var params = {};
    var defaults = {
        iterations: 5,
        greeting: 'Hello',
        name: 'World'
    };
    
    jQuery.extend(params, defaults, args);

    for ( var i = 0; i < params.iterations; i++ ) {
        console.log( params.greeting + ', ' + params.name );
    }
}

Above we have several methods to handle “default parameters,” none of which are really ideal. The first method is clunky, the second method is cleaner but not necessarily self-explanatory (especially to novice programmers), and the third method uses jQuery’s “extend” method–this is a great way to define a default set of options in an arguments object, but this also obfuscates the intent of the function – you wouldn’t know it took those arguments just by looking at the method signature, and seeing it in use without one of the object properties defined would leave you oblivious to the fact that you could pass that property without reading the documentation or diving into the source.

ES6 introduces default variables in a way that should be familiar to most programmers. The new method is clean and readable:

function say_hi( iterations = 5, greeting = 'Hello', name = 'World' ) {
    for ( var i = 0; i < iterations; i++ ) {
        console.log( greeting + ', ' + name );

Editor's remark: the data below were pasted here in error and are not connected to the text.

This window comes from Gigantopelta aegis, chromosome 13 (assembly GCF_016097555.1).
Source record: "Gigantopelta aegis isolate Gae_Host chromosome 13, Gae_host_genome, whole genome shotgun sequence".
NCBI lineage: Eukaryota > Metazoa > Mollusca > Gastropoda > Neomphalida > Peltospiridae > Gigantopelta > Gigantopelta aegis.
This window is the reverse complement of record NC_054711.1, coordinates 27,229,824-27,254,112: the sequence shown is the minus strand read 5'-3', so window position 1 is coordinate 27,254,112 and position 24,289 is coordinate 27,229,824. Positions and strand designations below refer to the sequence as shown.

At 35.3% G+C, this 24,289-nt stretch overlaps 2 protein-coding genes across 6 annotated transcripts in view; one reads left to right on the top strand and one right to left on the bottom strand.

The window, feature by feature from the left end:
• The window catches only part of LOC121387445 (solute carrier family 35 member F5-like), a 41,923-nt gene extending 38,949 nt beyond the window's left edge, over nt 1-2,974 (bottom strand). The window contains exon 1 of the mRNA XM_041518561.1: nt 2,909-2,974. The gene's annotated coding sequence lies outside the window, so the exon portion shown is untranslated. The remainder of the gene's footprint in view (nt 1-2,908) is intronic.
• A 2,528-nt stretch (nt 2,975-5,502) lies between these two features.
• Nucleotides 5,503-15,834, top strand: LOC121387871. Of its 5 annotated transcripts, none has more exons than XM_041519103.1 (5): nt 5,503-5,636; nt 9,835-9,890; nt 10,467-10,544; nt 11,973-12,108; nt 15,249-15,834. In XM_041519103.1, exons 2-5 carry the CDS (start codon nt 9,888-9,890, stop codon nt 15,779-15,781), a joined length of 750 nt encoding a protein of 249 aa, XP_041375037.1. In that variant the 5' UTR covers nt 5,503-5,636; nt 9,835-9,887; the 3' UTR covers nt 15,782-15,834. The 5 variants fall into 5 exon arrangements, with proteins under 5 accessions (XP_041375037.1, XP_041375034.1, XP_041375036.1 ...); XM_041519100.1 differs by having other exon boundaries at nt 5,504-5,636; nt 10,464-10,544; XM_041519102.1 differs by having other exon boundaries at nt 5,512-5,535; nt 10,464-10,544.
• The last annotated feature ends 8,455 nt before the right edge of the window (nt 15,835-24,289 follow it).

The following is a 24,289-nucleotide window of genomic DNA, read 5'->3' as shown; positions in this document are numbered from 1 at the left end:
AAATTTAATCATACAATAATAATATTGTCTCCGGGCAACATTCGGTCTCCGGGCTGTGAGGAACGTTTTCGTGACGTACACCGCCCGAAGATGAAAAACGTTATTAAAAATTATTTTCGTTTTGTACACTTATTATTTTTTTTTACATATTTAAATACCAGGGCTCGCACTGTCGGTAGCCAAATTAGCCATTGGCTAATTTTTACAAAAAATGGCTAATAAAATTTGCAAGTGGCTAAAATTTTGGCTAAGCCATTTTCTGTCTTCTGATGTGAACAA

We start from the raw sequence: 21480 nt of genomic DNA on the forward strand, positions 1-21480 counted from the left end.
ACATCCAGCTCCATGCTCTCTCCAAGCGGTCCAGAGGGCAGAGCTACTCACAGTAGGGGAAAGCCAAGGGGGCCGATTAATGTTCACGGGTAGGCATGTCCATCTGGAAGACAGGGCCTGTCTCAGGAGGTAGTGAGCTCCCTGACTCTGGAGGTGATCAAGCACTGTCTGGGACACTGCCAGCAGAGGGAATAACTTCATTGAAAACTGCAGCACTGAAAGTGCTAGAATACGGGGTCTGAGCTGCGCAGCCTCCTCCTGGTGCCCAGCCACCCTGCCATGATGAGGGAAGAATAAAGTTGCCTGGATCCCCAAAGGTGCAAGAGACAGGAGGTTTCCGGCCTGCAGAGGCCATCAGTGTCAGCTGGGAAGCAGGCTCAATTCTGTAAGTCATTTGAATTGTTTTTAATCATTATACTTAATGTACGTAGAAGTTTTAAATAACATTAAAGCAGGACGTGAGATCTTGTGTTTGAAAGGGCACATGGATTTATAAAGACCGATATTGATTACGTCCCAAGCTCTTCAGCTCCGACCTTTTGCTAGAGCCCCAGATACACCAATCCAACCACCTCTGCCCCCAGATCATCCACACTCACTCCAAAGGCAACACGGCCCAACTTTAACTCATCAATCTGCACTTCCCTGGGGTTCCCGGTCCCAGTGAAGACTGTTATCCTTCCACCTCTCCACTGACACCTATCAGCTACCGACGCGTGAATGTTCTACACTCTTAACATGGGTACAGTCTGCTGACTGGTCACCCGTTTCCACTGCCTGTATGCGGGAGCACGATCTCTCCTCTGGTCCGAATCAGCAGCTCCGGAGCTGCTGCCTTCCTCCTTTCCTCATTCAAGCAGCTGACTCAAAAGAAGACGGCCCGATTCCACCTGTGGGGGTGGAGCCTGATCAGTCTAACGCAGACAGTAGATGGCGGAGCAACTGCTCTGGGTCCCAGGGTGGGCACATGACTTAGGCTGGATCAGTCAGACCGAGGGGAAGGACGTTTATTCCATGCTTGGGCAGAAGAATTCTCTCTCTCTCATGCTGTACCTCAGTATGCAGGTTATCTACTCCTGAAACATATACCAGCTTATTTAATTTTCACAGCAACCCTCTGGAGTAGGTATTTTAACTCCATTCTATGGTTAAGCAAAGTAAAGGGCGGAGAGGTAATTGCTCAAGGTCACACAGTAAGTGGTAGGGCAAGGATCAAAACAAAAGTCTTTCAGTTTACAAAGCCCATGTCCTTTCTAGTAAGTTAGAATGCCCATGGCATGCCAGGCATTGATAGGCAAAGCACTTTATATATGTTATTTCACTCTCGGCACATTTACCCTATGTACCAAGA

}
}

At the time of writing, this only works in Firefox (versions 15 and on support basic defaults, while versions 26 and 41 introduce more complex usage). Chrome has an open support ticket to implement this feature in the V8 JavaScript engine, and any browser working towards ES6 should be following suit.

String Interpolation

Something I’ve done for a long time, templating with strings, usually requires custom functionality, regular expressions, and somewhat clunky code. The separation of template and data can hide how things tie together. Here’s an example done with an Ext.JS-like templating function:

function tpl( data, template ) {
    var r = new RegExp();

    for ( var key in data ) {
        if ( ! data.hasOwnProperty( key ) ) {
            continue;
        }

        r.compile( '{' + key + '}', 'g' );
        template = template.replace( r, data[ key  ] );
    }

    return template;
}

var myTplData = {
    name: 'John Smith',
    address: '4124 Rasperry Lane',
    city: 'Heartford',
    state: 'CT'
};

var myTpl = [
    '<div>',
        '<strong>Name: </strong> {name} <br/>',
        '<strong>Street Address: </strong> {address} <br/>',
        '<strong>City, State: </strong> {city}, {state} <br/>',
    '</div>'
].join("\n");

console.log( tpl( myTplData, myTpl ) );

/**
<div>